To what extent can urban areas be sustainable?
Sustainability refers to meeting the needs of current and future generations, whilst preserving the environment for future generations, also without compromising the future needs and plans. Recently the management of transport has been increasingly needed due to the increasing amount of ownerships, for example, since 1950; there are 30 million more cars on UK roads, and the increasing awareness of greenhouse gas emissions which contribute to climate change.
Over the past 30 years the world’s population has grown rapidly, also leading to rapid urban growth as people move in from the surrounding rural areas for better jobs, better quality of life and a wider variety of resources. However, by this taking place there has been a huge increase in transport congestion, as seen on 16th of February 1980. Due to poor weather and the huge numbers of cars on the French Auto route, the jam spread from Lyon to Paris, it stretched 109 miles. This is highly unsustainable as stationary cars, increase chances on photochemical smog’s, such that in London a smog event occurred in December, 1952 when five days of calm foggy weather created a toxic atmosphere that claimed about 4000 human lives.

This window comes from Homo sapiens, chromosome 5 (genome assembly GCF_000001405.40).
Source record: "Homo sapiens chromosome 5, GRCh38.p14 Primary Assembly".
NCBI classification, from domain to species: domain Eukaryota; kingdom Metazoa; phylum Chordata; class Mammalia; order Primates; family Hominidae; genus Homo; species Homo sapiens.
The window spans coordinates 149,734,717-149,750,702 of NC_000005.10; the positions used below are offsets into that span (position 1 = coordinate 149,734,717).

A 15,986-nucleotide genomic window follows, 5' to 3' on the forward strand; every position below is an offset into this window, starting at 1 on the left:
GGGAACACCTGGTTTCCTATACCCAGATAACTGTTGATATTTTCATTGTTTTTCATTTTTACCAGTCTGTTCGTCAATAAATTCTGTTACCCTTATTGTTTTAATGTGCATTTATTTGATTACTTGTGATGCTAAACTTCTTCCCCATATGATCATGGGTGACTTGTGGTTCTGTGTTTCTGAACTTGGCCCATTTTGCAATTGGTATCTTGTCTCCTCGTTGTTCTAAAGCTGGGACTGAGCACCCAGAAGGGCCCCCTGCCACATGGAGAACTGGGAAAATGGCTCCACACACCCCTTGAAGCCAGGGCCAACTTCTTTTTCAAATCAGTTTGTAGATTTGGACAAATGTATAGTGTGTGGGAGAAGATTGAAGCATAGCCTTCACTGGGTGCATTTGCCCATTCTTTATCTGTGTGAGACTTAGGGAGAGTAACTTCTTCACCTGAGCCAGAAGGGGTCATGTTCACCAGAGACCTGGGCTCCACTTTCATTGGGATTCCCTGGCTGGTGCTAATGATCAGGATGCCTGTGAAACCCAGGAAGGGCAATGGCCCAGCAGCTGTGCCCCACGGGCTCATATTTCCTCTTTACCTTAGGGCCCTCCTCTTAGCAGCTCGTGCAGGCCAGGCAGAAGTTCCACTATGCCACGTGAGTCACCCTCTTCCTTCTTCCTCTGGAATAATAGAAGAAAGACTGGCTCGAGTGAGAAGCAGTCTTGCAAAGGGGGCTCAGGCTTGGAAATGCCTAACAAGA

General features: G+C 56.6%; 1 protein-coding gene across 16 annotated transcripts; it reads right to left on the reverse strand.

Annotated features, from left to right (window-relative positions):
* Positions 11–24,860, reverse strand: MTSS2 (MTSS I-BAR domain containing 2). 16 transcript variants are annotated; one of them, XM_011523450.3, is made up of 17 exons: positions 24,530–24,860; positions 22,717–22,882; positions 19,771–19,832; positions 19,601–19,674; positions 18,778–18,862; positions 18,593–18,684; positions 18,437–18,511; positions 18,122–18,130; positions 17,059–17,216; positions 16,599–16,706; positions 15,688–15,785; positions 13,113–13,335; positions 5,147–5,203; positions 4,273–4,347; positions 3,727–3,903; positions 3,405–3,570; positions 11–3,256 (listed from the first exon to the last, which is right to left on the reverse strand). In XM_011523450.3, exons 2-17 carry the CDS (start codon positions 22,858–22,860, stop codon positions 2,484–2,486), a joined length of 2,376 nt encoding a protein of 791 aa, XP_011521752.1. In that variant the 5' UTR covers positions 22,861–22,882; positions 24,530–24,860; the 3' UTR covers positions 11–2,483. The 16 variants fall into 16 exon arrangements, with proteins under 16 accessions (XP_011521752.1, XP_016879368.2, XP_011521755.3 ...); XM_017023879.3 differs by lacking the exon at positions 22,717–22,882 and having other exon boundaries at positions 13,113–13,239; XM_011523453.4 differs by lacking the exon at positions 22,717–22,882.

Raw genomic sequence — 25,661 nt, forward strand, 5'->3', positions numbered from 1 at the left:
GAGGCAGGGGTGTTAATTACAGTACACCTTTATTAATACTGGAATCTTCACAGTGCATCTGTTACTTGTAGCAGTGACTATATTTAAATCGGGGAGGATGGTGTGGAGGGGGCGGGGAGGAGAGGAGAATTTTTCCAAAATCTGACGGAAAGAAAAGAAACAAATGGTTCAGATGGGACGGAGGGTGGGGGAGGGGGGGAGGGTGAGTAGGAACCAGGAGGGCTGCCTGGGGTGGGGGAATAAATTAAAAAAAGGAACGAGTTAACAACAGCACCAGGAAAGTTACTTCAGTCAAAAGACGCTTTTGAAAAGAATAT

Curitiba grew rapidly in the second half of the twentieth century (from 150,000 people in the 1950’s to almost 1.6 million today). This rapid growth caused mass unemployment, transport congestion, lack of basic services and the growth of squatter settlements. A redesigning of the city put about by Jamie Lerner. In terms of transport, Curitiba now has 5 arterial roads that run east to west and development along these has been encouraged, diverting traffic away from the city centre, making it more pedestrian friendly. Also the old noisy and polluting buses have been replaced with cleaner, more efficient versions. This increases health standards and safety for future generations, therefore making it sustainable. There has also been consideration for...